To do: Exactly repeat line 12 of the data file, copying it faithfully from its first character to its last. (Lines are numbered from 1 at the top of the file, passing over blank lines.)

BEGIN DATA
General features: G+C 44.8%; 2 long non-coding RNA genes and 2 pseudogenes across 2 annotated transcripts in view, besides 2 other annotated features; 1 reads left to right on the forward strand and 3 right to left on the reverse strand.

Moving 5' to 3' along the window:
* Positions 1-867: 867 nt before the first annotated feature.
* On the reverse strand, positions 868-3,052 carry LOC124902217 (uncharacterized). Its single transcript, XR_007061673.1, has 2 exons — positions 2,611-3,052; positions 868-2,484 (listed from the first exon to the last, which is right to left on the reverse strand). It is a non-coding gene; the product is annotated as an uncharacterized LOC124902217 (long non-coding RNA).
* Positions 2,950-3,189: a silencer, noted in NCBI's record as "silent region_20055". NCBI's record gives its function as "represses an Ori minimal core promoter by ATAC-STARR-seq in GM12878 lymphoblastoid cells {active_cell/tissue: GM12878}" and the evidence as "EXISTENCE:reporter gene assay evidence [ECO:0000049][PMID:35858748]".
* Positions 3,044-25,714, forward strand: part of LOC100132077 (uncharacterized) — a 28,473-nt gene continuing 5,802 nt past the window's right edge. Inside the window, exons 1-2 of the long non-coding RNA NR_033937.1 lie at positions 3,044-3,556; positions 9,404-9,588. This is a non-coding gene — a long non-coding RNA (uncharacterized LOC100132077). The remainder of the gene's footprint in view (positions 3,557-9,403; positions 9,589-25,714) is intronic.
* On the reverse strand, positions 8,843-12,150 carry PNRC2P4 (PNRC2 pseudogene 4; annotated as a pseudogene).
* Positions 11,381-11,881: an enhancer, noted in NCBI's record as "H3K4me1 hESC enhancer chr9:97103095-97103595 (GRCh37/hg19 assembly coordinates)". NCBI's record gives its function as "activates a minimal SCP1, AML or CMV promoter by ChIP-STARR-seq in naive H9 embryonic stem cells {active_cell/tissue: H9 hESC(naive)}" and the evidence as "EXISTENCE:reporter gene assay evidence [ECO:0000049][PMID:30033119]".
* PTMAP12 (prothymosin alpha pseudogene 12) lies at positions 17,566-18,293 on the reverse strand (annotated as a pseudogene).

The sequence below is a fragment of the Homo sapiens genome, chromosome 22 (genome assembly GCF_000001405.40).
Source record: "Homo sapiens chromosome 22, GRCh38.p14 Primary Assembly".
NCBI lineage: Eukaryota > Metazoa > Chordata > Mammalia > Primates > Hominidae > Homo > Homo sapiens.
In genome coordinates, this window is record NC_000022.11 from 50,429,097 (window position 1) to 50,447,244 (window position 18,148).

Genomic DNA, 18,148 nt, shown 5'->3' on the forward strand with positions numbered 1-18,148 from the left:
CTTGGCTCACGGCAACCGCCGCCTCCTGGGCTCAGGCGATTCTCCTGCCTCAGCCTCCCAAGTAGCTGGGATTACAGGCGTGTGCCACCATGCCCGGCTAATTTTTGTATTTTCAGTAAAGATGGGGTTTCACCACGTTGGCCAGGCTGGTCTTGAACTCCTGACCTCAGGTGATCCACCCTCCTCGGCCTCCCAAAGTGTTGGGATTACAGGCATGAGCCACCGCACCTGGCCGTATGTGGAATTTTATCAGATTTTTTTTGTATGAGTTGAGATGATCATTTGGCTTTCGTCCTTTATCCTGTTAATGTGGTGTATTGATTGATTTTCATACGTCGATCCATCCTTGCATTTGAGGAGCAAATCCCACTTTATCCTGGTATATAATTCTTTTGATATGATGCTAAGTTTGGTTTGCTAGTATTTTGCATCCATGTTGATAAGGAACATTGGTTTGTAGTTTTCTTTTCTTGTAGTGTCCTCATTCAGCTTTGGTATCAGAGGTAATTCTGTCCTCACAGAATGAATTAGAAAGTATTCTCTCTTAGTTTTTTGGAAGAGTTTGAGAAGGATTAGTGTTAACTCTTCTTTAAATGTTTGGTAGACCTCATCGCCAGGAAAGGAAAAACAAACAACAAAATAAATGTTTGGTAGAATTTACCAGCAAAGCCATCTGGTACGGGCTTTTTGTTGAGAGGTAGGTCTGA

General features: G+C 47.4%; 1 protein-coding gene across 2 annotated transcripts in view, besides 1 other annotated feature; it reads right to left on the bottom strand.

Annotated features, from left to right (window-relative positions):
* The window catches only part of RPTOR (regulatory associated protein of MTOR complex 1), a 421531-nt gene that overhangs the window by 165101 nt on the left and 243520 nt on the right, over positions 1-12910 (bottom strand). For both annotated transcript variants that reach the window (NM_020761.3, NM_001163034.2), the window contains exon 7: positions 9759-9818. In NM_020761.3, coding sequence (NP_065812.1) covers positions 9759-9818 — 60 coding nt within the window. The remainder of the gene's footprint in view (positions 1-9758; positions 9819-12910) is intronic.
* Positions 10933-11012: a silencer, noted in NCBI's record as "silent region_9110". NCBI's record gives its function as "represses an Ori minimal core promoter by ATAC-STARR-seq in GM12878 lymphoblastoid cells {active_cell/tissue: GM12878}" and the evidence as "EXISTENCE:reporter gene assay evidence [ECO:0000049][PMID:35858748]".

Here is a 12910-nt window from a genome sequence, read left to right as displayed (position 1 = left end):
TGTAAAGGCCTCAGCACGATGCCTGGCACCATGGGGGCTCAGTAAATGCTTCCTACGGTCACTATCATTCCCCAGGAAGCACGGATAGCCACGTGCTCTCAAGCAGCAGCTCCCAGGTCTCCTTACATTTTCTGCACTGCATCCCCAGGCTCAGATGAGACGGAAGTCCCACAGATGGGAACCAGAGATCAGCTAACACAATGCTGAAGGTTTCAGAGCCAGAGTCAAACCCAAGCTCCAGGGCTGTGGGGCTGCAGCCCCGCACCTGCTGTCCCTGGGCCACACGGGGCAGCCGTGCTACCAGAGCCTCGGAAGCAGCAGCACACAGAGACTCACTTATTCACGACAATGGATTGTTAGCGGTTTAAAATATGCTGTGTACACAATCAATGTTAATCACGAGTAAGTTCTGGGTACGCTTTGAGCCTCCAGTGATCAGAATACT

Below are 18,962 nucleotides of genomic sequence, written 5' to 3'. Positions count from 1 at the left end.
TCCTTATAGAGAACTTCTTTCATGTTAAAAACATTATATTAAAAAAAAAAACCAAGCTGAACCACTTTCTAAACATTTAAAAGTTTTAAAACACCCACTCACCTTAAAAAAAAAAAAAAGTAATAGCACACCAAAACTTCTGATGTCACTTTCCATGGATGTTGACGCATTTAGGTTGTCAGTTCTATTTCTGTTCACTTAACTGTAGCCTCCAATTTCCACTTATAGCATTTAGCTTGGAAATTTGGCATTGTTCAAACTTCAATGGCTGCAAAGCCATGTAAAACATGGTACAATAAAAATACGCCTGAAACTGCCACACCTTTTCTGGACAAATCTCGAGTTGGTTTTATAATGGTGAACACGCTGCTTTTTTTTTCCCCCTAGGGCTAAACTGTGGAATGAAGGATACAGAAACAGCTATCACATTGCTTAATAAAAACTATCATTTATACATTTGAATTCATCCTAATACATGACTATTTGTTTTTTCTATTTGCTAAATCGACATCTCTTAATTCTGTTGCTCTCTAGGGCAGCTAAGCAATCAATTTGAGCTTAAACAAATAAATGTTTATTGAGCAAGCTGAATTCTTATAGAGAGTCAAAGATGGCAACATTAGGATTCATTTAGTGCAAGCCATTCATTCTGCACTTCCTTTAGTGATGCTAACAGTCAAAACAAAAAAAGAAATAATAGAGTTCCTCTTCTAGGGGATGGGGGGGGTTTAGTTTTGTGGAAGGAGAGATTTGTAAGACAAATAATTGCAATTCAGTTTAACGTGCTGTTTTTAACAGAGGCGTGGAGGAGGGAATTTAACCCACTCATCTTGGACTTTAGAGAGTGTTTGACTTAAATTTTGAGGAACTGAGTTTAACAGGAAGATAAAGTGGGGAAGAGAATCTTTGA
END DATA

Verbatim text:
NCBI lineage: Eukaryota > Metazoa > Chordata > Mammalia > Primates > Hominidae > Homo > Homo sapiens.